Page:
By the Numbers: Marlon Moraes

By Mark Raymundo Jan 29, 2019


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Marlon Moraes was a highly-touted bantamweight prospect when Raphael Assuncao denied him a successful Octagon debut at UFC 212. The former World Series of Fighting bantamweight king was on a 13-fight winning streak before dropping a split decision that many fans didn’t agree with.

At UFC Fight Night 144, “Magic” will aim for a decisive victory in a rematch with title implications. The two top contenders will collide at Centro de Formacao Olimpica do Nordeste in Fortaleza, Brazil, on Feb. 2. As Moraes prepares to inch closer to a title shot, here are some numbers that have defined his career.

7: Years-old when he started training in Thai boxing. As a competitor in his native Brazil, Moraes achieved national success, earning two championships before transitioning to mixed martial arts.

15: Years-old when he tried Brazilian jiu-jitsu. Moraes worked his way to becoming a proficient competitor until he earned his black belt from Ricardo Almeida.

2: Straight victories to start his professional MMA career. Both contest ended in a stoppage. He submitted Bruno Santana and TKO’d Jose Lucas de Melo.

12: Fights into his career before WSOF took notice. By that time, Moraes had a record of 7-4-1. He also fought for the Ring of Combat featherweight title but was stopped by Deividas Taurosevicius via arm triangle.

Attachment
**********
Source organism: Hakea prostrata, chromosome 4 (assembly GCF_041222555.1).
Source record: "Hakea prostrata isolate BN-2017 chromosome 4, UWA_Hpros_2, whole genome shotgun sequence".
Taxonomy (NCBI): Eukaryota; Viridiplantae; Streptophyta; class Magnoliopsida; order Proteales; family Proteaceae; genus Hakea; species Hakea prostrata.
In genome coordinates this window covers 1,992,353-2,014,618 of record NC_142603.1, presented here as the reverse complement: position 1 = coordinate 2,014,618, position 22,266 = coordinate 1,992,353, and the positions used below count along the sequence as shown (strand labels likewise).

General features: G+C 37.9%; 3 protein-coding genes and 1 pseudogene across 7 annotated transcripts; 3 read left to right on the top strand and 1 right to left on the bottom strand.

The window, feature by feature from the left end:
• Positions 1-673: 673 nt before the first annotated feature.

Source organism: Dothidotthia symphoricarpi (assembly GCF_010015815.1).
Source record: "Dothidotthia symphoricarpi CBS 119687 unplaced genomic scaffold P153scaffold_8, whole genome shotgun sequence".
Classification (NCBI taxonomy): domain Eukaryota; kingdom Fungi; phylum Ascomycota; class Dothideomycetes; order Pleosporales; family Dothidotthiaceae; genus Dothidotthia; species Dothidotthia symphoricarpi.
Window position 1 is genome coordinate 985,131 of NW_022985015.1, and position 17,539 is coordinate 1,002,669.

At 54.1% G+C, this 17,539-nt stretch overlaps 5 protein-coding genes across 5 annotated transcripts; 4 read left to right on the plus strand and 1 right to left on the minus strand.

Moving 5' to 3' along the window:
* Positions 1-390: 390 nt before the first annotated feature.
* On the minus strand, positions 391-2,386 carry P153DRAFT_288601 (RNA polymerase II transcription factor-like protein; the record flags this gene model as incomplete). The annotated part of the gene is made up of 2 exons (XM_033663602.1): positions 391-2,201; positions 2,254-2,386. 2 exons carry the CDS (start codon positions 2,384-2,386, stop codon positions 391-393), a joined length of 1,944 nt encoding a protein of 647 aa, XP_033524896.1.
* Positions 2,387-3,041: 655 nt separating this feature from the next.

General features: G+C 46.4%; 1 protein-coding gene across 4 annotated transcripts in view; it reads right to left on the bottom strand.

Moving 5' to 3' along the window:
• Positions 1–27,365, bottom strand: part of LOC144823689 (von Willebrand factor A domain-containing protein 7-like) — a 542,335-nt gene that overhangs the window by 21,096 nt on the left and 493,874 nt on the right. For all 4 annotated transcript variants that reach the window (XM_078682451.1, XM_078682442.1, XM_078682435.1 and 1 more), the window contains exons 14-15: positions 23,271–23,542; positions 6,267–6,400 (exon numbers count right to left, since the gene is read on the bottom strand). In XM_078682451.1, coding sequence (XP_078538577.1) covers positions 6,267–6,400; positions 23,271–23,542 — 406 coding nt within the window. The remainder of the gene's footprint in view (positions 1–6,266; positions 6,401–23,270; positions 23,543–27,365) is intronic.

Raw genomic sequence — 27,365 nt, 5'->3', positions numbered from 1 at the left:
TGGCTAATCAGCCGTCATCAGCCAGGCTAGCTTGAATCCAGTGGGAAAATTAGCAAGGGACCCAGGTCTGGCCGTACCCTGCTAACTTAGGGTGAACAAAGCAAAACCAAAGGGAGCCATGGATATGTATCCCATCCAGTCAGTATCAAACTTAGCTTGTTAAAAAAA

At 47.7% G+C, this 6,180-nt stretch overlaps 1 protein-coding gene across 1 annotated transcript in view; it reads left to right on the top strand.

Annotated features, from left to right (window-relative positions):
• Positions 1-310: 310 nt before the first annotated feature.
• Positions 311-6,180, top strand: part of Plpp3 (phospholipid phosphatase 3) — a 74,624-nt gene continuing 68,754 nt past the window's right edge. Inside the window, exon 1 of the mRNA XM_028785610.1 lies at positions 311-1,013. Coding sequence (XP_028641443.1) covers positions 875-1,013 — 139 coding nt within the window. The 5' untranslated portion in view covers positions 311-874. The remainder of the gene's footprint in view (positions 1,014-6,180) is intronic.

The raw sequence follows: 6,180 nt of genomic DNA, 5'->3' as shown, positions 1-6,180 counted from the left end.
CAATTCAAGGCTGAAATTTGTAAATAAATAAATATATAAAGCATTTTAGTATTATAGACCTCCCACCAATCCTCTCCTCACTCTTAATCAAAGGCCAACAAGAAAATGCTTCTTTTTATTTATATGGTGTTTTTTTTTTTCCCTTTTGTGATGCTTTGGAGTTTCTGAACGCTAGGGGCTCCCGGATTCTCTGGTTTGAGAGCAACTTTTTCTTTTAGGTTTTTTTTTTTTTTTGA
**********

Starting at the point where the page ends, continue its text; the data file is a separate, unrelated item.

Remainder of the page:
3: Full rounds with Miguel Torres. Torres had already achieved legendary status in the batamnweight decision, and Moraes defeated him by split decision at WSOF’s inaugural event.

5: Full rounds with Josh Rettinghouse at WSOF 9. With the victory, he captured the inaugural WSOF bantamweight championship, which he held until he signed with the Ultimate Fighting Championship. He successfully defended it five times against Sheymon Moraes, Joseph Barajas, Josenaldo Silva and twice against Josh Hill. His first title defense was supposed to be against Cody Bollinger but Bollinger failed to make weight.

11: Fights in the WSOF. Moraes left the organization without losing a single bout in the promotion. Because of this impressive feat, the UFC signed him.

44: Significant strikes landed on Assuncao in his Octagon debut. However, in the end, it was his opponent who was awarded the victory.

5: Losses total. Moraes was defeated early on in his career by Alexandre Pinheiro, Zeilton Rodrigues, Ralph Acosta and Taurosevicius. Before losing to Assuncao at UFC 212, he went undefeated for almost six years, which shows how much he improved as a fighter.

103: Total significant strikes landed in the UFC. After two consecutive fights where he landed close to 50 strikes, Moraes didn’t even reach 10 in his next two. However, that’s a testament to his skill as he finished both bouts early in the first round.

100: Seconds needed to end his last two fights. Moraes knocked out Aljamain Sterling at 1:07 of the first round and Jimmie Rivera in just 33 seconds. Following these excellent wins, he earned two Performance of the Night awards.

30: Years of age. Moraes was born in Nova Friburgo, Brazil, on April 26, 1988. He now trains at Iron Army in Toms River, New Jersey. Advertisement

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